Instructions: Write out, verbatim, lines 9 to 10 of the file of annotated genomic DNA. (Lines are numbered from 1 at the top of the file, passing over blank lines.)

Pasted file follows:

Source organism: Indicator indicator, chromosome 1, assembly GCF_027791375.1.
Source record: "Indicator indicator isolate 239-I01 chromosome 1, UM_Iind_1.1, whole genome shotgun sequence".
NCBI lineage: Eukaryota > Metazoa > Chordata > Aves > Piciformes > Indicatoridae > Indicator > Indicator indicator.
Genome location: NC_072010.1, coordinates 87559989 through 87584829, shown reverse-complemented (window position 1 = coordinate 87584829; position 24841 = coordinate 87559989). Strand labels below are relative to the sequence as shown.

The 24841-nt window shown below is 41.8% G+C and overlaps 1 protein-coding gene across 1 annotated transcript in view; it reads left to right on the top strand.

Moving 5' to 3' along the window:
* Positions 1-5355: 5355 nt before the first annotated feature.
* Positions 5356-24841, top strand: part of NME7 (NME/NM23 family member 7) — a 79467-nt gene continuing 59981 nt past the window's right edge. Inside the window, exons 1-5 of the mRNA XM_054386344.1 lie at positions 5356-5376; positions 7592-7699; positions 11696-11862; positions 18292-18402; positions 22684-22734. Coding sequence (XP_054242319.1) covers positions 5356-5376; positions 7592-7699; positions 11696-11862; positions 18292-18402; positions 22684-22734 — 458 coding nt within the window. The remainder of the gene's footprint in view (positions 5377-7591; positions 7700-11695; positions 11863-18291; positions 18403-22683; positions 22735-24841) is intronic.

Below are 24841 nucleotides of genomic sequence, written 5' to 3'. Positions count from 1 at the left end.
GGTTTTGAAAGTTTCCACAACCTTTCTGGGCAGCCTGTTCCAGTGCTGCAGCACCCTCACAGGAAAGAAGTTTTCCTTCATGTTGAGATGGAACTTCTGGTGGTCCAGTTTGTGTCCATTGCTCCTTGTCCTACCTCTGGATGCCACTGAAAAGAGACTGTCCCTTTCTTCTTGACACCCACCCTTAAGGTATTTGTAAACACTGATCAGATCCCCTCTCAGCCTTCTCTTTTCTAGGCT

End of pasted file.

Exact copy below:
Below are 24841 nucleotides of genomic sequence, written 5' to 3'. Positions count from 1 at the left end.
GGTTTTGAAAGTTTCCACAACCTTTCTGGGCAGCCTGTTCCAGTGCTGCAGCACCCTCACAGGAAAGAAGTTTTCCTTCATGTTGAGATGGAACTTCTGGTGGTCCAGTTTGTGTCCATTGCTCCTTGTCCTACCTCTGGATGCCACTGAAAAGAGACTGTCCCTTTCTTCTTGACACCCACCCTTAAGGTATTTGTAAACACTGATCAGATCCCCTCTCAGCCTTCTCTTTTCTAGGCT